Tutorial | Soft Waves with Heated Rollers


I’ve been asked a few times now for a post on how to use heated rollers (or how I use heated rollers, rather…) so today’s the day Ima make those dreams come true. 

(Today’s also the day I’m going to stop talking like that, because I really don’t know what came over me there- sorry.)

Now, the thing is, there are actually a few different ways to use heated rollers, and they all create different looks. Today, though, I’m going to show you the technique I use most often, which creates soft, slightly messy waves – although, to be honest, the “slightly messy” bit is mostly just accident, really. Hair, as I’ve said many times before, is not something I claim to be an expert on, so, as always with anything marked “tutorial” on this blog, this is just the way I do it, m’kay?

First, though, let me quickly introduce you to my heated rollers. Everyone, these are my heated rollers:

Babyliss Pro 30 piece heated roller set

Babyliss Pro 30 piece heated roller set

Babyliss Pro 30 piece heated roller set

This is the Babyliss Pro 30 Piece Heated Roller Set (I promise Babyliss aren’t sponsoring these posts, by the way, I just really like their hair products…), and I’ve had it for a few years now, which is why the case is looking a little bit scratched and, well, dusty. It turns out that extreme close-ups under studio lights will highlight every single speck of dust on shiny black plastic: good to know.

I bought this set mostly because it contains quite a lot of rollers compared to some of the other sets I looked at (I also liked the pretty colours, and the fact that it comes with its own stand, though…), and as I have quite a lot of hair, I figured I’d probably need them all. I actually very rarely use every single one of the rollers at any given time, so a smaller set would probably have done just as well, but it’s nice to have a few different sizes to try. On with the show!

Just in case you’ve forgotten, here’s what my stick-straight, hard-to-curl hair looks like before using heated rollers:

long, straight hair before using heated rollers

I’ve blow-dried it here, and also applied some heat protector: I’m currently using this one by Aveda, but I’ll be honest, I never really notice much of a difference with heat protectors. Other people seem to swear by them, though, so if you’re worried about the heat damaging your hair, go for it.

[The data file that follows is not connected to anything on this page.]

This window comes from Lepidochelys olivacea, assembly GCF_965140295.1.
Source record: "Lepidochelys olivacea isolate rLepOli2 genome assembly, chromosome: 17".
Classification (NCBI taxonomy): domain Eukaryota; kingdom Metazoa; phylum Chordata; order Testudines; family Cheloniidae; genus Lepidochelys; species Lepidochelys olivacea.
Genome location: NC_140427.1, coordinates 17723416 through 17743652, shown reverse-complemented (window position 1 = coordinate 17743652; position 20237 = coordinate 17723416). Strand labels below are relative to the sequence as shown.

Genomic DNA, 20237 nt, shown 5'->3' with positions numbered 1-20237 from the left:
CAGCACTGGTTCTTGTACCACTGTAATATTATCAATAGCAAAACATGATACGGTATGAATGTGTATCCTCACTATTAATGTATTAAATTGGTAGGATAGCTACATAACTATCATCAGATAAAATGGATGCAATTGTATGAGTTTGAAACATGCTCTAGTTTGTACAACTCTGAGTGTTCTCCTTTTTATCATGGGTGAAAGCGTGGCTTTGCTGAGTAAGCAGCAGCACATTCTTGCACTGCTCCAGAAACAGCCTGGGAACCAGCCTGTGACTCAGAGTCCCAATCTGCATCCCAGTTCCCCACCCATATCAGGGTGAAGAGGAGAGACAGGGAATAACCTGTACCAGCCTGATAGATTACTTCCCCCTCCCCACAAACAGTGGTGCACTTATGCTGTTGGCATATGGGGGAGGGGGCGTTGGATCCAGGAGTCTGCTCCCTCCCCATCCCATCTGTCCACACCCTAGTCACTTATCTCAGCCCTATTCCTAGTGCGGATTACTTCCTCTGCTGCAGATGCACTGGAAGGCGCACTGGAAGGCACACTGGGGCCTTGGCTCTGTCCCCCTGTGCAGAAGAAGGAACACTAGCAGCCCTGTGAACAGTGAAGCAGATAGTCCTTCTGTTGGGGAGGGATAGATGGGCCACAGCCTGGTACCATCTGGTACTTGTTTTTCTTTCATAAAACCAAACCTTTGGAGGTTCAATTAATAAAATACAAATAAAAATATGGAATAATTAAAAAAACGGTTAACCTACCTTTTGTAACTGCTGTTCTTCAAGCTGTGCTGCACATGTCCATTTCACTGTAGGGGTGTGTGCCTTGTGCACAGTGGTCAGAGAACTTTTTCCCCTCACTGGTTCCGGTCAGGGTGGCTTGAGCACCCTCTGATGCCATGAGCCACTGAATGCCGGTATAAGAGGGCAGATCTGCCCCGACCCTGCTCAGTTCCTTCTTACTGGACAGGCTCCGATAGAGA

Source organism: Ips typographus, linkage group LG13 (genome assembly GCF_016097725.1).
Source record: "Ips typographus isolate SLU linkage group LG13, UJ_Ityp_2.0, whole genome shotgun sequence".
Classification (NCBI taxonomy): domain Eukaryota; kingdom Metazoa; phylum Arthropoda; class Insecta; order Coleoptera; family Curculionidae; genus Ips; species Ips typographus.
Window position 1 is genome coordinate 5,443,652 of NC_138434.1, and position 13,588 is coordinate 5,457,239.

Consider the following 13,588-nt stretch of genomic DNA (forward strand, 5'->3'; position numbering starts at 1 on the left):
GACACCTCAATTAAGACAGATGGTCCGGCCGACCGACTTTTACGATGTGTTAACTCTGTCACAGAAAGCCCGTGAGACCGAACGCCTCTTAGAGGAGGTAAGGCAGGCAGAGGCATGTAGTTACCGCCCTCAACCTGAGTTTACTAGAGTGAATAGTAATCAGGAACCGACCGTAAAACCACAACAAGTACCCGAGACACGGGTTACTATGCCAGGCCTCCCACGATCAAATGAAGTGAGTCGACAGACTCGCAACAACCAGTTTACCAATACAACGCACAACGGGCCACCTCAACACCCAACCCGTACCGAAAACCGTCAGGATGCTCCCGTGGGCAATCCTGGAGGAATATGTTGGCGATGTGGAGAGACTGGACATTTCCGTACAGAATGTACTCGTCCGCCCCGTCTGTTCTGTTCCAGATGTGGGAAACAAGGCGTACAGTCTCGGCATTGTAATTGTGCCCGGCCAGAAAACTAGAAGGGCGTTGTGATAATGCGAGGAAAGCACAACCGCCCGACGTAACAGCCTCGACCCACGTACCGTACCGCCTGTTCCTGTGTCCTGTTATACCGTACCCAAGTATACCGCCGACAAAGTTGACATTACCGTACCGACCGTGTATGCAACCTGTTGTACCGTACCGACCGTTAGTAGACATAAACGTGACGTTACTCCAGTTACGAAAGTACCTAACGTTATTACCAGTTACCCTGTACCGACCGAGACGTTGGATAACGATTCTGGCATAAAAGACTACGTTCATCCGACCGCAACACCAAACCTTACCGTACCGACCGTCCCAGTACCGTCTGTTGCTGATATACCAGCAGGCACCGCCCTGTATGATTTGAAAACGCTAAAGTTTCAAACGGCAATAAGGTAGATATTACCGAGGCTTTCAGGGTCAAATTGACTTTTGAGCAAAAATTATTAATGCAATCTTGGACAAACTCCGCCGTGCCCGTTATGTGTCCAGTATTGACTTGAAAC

Today I want to add some loose waves, so I’m using the two largest sizes of roller: I use the blue ones (which are the second largest in the set) on the front and top of my head, and then the largest (red) ones on the bottom layers. Just to confuse you, though, the ones in the next photo are white, and that’s because this is the post I mentioned last week, which I started shooting, and then abandoned halfway through, meaning I had to do some of the photos a few days later. I also changed my mind about the style I was going for, hence the change of colour: apologies for the confusion, but if you could just pretend the rollers you see below are blue, that would be awesome:

how to use heated rollers

See: they’re totally blue, aren’t they? Thought so.

So, what I’m doing here is taking a section of hair at a time, placing the roller a couple of inches from the root, and then wrapping the rest of the hair around it, working away from my head, in an anti-clockwise direction.  For this look, I roll each strand of hair in the same direction, with the exception of my fringe, which I roll in the opposite direction, like so:

using heated rollers to create loose waves

There was apparently no way to take this photo without doing that weird “raised eyebrow” thing, so I’m dying a little bit inside right now, seriously.

Once the hair is fully rolled, I secure it with one of the plastic “claw grips” which came with my rollers. The set includes both these grips and a selection of metal pins:

different kinds of grips for heated hair rollers

I find the metal pins a bit fiddly to use, and my hair always seems to slip out of them, so I always use the “claws”, but if you have this set, at least you have the option of both.

Anyway! If I had used the white rollers used in this photo, or the yellow ones, which are the smallest in the set, I’d have ended up with very tight, corkscrew curls, a bit like my childhood idol, Neneh Cherry. I’m going for looser waves, though, so, following the principle of “the bigger the roller, the looser the curl”, I used the larger ones instead, and ended up looking like this:

hair in rollers

And I thought The Awkward Eyebrow was going to be the worst photo of the day! I dunno: some people manage to look glamorous in heated rollers, but I’m not one of them, and that’s just the cross I have to bear. Anyway, as I was saying: the larger the roller, the looser the curl. With that said, because the length of my hair will tend to drag any curls out anyway, I’d probably use the blue rollers on my entire head if I had enough of them – at least that way I know that if the curl does loosen, it won’t be left totally straight. I don’t have enough for that, though, so I use the red ones on the bottom layers, and just accept that those stands will end up looking less wavy.